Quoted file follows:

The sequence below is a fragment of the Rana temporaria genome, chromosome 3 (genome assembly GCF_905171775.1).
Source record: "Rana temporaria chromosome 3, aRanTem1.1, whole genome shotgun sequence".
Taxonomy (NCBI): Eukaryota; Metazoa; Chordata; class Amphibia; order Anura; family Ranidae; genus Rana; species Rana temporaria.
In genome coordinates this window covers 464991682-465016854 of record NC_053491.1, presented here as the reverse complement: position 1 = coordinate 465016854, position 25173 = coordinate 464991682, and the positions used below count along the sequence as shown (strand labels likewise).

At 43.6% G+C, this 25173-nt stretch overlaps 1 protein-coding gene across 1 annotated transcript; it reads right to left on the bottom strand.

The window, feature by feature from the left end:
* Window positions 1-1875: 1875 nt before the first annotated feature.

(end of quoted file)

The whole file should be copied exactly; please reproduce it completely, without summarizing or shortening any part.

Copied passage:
The sequence below is a fragment of the Rana temporaria genome, chromosome 3 (genome assembly GCF_905171775.1).
Source record: "Rana temporaria chromosome 3, aRanTem1.1, whole genome shotgun sequence".
Taxonomy (NCBI): Eukaryota; Metazoa; Chordata; class Amphibia; order Anura; family Ranidae; genus Rana; species Rana temporaria.
In genome coordinates this window covers 464991682-465016854 of record NC_053491.1, presented here as the reverse complement: position 1 = coordinate 465016854, position 25173 = coordinate 464991682, and the positions used below count along the sequence as shown (strand labels likewise).

At 43.6% G+C, this 25173-nt stretch overlaps 1 protein-coding gene across 1 annotated transcript; it reads right to left on the bottom strand.

The window, feature by feature from the left end:
* Window positions 1-1875: 1875 nt before the first annotated feature.